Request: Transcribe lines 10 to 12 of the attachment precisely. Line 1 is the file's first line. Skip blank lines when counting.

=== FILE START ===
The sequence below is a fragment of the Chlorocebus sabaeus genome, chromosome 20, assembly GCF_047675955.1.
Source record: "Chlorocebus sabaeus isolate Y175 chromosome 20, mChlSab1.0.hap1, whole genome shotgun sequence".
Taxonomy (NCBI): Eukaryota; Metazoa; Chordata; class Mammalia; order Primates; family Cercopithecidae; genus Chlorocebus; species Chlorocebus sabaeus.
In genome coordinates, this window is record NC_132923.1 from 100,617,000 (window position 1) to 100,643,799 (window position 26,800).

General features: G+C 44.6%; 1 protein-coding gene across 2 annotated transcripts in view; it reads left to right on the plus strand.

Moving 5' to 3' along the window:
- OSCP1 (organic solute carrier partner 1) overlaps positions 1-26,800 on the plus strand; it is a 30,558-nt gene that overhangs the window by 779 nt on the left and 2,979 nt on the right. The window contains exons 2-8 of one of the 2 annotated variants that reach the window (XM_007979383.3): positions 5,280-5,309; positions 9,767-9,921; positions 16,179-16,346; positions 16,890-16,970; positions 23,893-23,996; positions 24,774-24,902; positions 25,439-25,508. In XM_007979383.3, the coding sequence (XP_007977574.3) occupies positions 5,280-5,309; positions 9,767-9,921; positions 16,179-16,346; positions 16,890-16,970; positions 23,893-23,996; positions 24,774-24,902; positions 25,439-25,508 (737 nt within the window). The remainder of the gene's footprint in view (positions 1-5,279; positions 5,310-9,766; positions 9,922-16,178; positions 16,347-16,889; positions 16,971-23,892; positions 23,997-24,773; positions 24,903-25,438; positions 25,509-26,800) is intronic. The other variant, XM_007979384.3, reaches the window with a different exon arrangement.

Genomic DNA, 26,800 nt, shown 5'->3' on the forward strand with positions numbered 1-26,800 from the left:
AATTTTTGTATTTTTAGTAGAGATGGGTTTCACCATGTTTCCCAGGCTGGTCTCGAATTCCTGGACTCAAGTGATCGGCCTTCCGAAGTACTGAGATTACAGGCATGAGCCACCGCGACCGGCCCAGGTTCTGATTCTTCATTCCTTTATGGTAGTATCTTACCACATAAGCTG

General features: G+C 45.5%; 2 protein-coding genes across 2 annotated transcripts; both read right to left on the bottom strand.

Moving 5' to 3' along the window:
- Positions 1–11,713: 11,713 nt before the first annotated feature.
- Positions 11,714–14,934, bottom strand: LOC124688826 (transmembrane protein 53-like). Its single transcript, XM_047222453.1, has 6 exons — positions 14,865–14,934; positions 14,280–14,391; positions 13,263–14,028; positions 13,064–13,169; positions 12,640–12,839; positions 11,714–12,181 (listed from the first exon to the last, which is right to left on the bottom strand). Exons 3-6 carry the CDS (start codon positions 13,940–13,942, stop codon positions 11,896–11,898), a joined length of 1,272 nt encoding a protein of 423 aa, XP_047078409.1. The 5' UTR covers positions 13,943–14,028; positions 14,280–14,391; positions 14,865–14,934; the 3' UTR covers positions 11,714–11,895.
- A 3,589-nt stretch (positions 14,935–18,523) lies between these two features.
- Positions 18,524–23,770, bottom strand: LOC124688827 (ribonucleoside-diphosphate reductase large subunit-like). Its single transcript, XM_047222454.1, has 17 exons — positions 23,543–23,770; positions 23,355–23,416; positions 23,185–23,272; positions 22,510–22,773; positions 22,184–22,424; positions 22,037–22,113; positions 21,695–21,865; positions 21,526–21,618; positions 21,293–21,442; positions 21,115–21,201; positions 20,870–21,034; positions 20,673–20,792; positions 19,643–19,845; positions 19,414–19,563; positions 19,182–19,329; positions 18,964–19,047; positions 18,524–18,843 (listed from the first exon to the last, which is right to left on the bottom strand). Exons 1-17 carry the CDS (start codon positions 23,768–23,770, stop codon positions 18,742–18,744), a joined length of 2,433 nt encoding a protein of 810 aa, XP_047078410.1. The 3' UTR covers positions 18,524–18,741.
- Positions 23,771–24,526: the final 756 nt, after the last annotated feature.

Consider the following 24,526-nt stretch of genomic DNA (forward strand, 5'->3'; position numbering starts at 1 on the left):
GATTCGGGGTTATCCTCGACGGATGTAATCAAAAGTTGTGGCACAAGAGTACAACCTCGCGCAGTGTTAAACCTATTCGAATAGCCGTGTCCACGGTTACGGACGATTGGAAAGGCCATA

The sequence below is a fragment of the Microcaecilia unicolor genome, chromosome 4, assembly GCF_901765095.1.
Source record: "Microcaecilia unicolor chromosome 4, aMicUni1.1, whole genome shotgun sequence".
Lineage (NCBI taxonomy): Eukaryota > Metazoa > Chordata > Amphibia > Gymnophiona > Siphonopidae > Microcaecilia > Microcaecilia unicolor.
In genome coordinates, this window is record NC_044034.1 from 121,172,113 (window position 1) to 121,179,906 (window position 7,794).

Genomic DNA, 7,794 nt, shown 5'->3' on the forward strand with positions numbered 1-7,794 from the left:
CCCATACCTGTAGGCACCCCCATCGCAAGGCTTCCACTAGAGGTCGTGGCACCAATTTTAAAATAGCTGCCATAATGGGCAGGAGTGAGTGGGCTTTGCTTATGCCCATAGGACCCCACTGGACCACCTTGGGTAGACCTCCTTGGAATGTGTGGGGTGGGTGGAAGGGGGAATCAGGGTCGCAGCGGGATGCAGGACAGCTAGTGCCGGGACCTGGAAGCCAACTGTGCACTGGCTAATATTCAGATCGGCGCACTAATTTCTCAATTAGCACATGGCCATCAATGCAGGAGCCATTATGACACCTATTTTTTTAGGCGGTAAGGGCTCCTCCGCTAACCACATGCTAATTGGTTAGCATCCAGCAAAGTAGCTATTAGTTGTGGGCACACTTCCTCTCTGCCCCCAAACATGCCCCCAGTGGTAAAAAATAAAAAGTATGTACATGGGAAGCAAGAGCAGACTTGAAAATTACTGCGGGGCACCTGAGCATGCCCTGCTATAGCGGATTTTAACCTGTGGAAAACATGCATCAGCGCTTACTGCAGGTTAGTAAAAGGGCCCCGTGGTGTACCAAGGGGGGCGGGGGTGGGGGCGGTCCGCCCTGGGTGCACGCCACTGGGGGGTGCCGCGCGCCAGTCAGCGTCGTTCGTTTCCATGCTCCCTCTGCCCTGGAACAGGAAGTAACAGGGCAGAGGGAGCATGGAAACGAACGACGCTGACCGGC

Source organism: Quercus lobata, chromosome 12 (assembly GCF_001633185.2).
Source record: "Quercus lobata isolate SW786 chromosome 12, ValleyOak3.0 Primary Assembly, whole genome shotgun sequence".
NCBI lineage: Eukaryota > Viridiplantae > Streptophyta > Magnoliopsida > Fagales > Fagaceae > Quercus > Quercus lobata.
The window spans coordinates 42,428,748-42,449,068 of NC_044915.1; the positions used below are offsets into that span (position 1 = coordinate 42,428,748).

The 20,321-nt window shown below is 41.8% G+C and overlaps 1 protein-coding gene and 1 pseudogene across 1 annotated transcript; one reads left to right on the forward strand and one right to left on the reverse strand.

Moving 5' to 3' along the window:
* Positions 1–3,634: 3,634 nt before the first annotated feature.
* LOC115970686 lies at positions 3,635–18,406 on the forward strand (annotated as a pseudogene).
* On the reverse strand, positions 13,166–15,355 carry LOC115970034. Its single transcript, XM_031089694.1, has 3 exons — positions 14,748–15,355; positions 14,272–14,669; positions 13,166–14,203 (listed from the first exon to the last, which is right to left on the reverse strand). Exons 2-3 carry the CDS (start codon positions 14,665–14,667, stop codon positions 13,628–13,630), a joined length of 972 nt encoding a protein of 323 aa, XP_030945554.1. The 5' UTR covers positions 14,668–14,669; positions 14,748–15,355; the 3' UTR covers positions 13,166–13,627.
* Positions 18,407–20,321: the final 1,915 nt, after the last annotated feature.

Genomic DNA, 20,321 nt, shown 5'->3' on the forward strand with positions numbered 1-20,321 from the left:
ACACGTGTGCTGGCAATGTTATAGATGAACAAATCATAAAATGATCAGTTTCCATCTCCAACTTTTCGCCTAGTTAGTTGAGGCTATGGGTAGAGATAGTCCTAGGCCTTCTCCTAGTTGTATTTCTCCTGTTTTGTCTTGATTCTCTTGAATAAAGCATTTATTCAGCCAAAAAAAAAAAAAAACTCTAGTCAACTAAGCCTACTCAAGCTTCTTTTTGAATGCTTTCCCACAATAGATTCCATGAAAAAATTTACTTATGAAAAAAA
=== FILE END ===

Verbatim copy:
General features: G+C 45.5%; 2 protein-coding genes across 2 annotated transcripts; both read right to left on the bottom strand.

Moving 5' to 3' along the window:
- Positions 1–11,713: 11,713 nt before the first annotated feature.